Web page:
Rather than evolving reasons, I would say Lincoln was simply pragmatic in his approach to winning the war. As he clearly articulated early on in his presidency, he was willing to do whatever was necessary to win the war thus preserving the Union. He said he would free the slaves if it that will preserve the Union and he would not free the slaves if that will preserve the Union.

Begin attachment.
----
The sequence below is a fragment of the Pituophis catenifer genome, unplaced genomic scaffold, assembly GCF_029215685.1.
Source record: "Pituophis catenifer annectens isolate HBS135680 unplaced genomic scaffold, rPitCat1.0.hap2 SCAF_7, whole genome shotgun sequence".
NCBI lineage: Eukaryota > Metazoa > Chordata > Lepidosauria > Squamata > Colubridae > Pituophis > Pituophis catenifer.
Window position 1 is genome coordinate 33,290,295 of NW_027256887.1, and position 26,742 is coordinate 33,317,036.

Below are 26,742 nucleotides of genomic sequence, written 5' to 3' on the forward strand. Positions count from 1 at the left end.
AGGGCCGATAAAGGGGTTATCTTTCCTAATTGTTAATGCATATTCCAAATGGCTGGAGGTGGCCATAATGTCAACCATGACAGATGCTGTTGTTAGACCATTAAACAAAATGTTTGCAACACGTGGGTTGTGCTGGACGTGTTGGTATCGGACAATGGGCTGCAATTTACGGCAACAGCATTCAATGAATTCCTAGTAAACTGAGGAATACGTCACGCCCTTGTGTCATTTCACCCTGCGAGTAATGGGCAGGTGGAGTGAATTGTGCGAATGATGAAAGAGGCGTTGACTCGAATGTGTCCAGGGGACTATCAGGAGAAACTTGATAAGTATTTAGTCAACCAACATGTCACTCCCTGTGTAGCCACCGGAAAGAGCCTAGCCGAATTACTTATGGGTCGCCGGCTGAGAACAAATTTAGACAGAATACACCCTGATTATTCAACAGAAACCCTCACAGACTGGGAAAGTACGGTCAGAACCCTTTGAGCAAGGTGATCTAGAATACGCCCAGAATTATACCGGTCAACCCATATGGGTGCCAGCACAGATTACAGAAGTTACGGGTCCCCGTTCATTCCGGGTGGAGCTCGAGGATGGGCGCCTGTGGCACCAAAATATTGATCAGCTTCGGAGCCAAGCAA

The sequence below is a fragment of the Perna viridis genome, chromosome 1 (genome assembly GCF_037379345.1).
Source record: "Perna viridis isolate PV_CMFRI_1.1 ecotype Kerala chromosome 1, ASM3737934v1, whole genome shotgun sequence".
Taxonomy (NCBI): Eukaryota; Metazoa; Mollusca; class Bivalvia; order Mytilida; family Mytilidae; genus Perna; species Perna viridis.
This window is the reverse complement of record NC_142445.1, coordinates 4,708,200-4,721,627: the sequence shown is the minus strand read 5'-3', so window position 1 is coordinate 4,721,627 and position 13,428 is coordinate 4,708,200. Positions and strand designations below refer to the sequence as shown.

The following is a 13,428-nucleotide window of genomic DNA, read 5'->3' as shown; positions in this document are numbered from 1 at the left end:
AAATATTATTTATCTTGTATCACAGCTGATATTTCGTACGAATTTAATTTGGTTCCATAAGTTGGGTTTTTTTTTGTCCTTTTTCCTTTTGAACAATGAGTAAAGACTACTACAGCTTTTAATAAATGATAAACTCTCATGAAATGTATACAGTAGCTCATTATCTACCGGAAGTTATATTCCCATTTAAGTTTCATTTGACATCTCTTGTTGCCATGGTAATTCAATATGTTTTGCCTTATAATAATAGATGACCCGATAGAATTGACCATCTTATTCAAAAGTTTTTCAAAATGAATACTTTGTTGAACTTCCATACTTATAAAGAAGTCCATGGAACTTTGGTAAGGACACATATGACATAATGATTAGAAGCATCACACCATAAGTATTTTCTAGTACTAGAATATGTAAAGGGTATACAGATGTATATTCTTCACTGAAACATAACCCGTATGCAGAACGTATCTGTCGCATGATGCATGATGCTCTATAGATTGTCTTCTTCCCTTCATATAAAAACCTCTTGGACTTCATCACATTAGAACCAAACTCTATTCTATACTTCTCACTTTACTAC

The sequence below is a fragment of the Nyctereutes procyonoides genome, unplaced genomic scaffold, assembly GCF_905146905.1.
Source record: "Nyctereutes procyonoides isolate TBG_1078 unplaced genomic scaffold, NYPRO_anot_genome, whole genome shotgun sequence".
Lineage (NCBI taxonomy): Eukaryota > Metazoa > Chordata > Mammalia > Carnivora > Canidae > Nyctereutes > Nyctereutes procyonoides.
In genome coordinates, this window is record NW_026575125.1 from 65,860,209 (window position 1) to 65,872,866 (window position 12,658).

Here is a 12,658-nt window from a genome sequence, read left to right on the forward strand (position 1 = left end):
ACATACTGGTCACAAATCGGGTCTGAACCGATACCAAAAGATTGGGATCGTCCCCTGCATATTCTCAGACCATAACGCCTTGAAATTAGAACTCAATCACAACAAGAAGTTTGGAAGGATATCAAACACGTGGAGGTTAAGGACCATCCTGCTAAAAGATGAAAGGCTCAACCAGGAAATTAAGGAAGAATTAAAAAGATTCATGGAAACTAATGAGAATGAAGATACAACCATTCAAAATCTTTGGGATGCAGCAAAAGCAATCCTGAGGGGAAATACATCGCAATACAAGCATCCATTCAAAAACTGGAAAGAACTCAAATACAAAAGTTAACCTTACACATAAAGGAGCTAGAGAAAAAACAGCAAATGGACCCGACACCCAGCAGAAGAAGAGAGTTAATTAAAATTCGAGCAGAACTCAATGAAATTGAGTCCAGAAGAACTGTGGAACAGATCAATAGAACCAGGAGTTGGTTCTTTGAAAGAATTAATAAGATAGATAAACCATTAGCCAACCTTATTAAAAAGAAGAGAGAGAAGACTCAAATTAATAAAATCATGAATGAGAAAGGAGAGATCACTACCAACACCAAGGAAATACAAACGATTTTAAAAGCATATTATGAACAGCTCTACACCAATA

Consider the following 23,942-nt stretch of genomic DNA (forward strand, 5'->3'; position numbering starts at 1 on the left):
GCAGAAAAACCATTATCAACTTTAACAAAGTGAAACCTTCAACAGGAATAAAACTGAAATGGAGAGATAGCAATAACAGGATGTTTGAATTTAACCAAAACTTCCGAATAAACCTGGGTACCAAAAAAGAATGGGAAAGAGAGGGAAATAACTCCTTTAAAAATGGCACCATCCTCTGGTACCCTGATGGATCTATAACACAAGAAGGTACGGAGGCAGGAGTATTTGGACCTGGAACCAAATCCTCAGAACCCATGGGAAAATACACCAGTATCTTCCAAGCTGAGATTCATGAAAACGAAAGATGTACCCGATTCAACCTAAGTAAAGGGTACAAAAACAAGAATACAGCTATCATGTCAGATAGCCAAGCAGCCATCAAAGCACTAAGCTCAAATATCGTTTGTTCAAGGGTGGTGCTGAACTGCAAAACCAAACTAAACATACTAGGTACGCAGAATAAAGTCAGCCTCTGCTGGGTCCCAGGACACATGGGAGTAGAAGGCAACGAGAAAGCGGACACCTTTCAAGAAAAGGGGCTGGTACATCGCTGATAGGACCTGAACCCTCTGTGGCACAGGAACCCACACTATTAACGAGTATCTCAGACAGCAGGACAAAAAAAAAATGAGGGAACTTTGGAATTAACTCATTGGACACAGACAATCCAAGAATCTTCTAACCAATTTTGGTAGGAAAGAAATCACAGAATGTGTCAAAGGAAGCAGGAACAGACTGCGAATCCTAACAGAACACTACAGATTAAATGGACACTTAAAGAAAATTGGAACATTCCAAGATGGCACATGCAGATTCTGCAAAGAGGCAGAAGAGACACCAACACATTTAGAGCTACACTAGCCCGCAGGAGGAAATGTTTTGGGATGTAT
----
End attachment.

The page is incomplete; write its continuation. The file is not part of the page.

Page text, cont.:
What had happened by September 1862 (the time of the battle of Antietam) is that Lincoln had come to the realization that he must consolidate his political power among the factions in the northern states which included those opposed to the war (Copperheads), abolitionists and supporters of Lincoln’s approach to the war. The first year of the war had gone very badly for the Union. In the eastern theater (Northern Virginia), the Union Army had lost almost every major battle. Support for the war was quickly eroding and the Copperheads were gaining momentum heading toward the mid-term elections of 1862. Abolitionists were angry that Lincoln did not move to free the slaves and make abolition one of the major war aims. Lincoln knew his only hope for breaking the growing power of the Copperheads was to bring the abolitionists into his camp.